Latest Edu-Reads

Phillip Burgoyne-Allen on the intersection of public school choice and public transportation.

Yesterday I wrote about how states set their college attainment goals without looking at historical data on their recent progress. That’s not unique to higher ed. Andrew Ujifusa follows up on a few states starting to realize they are not close to achieving the “ambitious” goals they set under ESSA.

“Many juvenile-justice schools do not even offer the courses that a student needs to complete his or her freshman year of high school, and Native American youth are among the most poorly served in these facilities.” That’s Max Marchitello and Diana Cournoyer in a Hechinger Report op-ed.

This Kate Walsh essay is worth your time. It looks at the noticeable drop in attention to teacher quality issues–indeed, she found a search on the terms “teacher quality” and “teacher evaluation” revealed about a 75 percent drop in press coverage in the last five years. Still, Walsh ends with an optimistic tone, noting, “No matter how daunting change can be, when something’s founded on unassailable evidence and speaks to shared values of justice, fairness, and equity, it generally finds a way.”

Kevin Carey sees a lot of smoke but no fire from Elizabeth Warren’s education plan, at least on accountability. I think he’s right on the policy specifics–although I might be more alarmed than Carey is about the smoke Warren is creating, and why exactly she’s sounding the alarm. (And, unlike Warren’s words on accountability, her charter school proposals could do real harm if enacted.)

–Guest post by Chad Aldeman  

Latest Edu-Reads

Several people have sent me Alia Wong’s piece for The Atlantic on “The Financial Calamity That Is the Teaching Profession.” After reading it, I couldn’t help but conclude that Wong was trying to weave too many different things together into one broader narrative. In a relatively short piece, she touches on the problems with the Public Service Loan Forgiveness program, costly Master’s degree programs, the multiple and conflicting teacher loan forgiveness programs, the crappy 403b plans many teachers are sold, rising housing costs, and teachers moonlighting as Uber drivers and Airbnb hosts.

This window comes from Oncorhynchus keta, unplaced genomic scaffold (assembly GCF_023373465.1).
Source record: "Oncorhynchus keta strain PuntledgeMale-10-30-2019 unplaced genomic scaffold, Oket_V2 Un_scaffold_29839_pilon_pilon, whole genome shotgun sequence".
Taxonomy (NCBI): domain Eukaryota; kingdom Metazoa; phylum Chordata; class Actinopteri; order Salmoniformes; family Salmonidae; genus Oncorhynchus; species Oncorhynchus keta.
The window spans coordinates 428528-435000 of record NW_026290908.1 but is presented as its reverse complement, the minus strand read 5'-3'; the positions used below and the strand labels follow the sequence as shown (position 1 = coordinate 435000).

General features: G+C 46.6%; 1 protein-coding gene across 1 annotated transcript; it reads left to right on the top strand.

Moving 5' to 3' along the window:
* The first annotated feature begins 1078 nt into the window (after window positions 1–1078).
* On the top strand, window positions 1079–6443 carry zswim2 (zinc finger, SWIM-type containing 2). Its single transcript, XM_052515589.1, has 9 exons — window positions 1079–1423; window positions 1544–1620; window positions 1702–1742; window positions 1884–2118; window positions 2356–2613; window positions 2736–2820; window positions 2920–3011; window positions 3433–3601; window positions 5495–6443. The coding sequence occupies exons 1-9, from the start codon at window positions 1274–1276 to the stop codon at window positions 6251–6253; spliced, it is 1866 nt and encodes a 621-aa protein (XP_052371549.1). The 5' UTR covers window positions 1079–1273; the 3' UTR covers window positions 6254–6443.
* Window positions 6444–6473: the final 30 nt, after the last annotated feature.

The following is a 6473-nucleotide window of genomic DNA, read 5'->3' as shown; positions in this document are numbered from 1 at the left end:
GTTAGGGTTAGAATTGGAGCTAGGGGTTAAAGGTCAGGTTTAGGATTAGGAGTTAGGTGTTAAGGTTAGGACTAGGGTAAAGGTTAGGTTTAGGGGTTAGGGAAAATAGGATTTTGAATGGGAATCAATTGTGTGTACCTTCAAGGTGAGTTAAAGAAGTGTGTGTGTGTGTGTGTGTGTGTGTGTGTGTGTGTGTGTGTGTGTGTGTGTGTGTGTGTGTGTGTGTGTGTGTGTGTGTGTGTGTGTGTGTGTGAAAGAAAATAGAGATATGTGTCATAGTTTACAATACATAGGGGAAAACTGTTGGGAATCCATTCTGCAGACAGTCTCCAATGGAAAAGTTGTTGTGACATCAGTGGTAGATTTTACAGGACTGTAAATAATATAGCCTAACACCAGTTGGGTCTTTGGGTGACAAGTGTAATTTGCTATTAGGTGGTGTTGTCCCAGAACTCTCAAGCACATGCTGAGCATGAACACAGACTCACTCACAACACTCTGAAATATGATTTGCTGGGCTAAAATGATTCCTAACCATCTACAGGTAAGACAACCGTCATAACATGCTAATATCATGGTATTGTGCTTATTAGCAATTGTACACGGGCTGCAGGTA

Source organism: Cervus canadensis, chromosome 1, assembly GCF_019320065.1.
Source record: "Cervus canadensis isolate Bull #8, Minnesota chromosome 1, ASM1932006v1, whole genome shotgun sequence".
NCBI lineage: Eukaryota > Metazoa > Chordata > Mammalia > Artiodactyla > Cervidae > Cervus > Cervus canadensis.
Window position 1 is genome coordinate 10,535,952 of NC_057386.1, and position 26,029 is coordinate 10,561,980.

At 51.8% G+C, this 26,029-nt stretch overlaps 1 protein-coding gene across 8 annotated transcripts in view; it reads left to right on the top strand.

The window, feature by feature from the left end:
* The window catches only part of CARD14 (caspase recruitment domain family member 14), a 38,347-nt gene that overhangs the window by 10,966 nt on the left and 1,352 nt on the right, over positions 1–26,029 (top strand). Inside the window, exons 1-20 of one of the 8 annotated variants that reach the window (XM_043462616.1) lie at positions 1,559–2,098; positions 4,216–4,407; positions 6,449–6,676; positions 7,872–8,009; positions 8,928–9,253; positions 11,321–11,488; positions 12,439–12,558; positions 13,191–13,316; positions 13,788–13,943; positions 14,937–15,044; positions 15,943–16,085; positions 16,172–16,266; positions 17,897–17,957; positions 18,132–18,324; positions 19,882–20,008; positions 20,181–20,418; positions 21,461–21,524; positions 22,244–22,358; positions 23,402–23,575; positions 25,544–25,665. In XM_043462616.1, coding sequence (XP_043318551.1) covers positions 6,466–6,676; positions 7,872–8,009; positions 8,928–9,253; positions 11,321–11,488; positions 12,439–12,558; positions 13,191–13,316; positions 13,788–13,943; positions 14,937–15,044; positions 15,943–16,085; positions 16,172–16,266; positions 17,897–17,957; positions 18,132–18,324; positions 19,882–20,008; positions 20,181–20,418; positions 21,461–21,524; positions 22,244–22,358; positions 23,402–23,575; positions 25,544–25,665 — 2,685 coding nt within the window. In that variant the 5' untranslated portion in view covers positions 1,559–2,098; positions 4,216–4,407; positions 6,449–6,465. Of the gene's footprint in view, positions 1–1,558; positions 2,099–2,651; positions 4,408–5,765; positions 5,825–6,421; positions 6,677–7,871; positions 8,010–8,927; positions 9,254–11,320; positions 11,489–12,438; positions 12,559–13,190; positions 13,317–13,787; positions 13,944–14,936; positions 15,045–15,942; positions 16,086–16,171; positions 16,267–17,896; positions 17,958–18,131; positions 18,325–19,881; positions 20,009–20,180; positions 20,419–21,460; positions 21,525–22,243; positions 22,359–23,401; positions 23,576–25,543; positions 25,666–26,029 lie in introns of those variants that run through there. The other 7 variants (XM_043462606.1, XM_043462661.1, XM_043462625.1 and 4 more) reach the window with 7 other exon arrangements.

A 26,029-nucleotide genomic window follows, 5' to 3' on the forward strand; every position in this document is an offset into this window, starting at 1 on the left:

In the process of trying to connect all these dots, Wong’s piece lost a lot of nuance. As an example, to support the point about teachers taking on second jobs, Wong cites a article to claim that teachers are “five times more likely than the average full-time worker to also have a part-time job.” That’s a gross overstatement, caused by Vox cherry-picking two different survey results. This Brookings piece does a better job of making an apples-to-apples comparison using data from the Bureau of Labor Statistics. The BLS data finds that 14 percent of teachers work a second job, compared to 11 percent of non-teachers. That’s a 3 percentage point gap, or a 30 percent difference. A 30 percent gap is not nothing, but it’s a far cry from the “5 times” figure calculated by Vox and repeated by Wong.

I don’t mean to diminish the real struggles teaches are facing, but most of the factors Wong cites apply at least in some degree to non-teachers as well. Those factors also have very different causes and solutions, and it would have been nice to unpack exactly how and why teachers are and are not different from non-teachers.

Speaking of how education is different than other industries, check out this piece on the trucking industry. In contrast to the fear over autonomous cars, the trucking industry is facing a massive worker shortage. Wages have been flat, and companies are starting to respond with hiring incentives and other bonuses, although, as the article notes, workers are not experiencing those in the same way their employers are describing them. Lots of edu-implications on things like training, expectations, and employer responses to worker shortages.

Here’s what Bellwether staff have been up to.

Everything you wanted to know about buses and the school transportation industry.

The Trump Administration is proposing a regulation that they estimate would take food stamps away from about 3 million people. This Twitter thread from Rebecca Vallas goes into the details and how it would affect schools and students.

States are leading the “free college” push, and Democratic candidates for President are promoting to take the policy national. Frankly, I find this David Deming proposal the simplest, most persuasive argument I’ve read about how and why the feds should get involved. Kevin Carey outlines a similar, more detailed version for The Washington Monthly that would cut out the middleman (states).

Brandon Lewis is in Education Week on the importance of assessment literacy for teachers.

And finally, a call for partners: Over the past two years, Bellwether has been supporting the work of public agencies to improve education outcomes for youth who experience disruptions to their education pathways. Those disruptions include, but are not limited to: an experience with homelessness, a placement in foster care, an incarceration, or an early unplanned or unwanted pregnancy.

We are now inviting a new cohort of leaders to submit a preliminary letter of interest to engage in an 18-month planning process to improve the ways in which local, regional, and state agencies communicate and collaborate across their historical silos to better meet the needs of youth and families who experience significant disruptions to their educational and life pathways.

Letters of interest are due September 30. More information about the opportunity, including application instructions and additional deadlines, can be found in this call for applications.

–Guest post by Chad Aldeman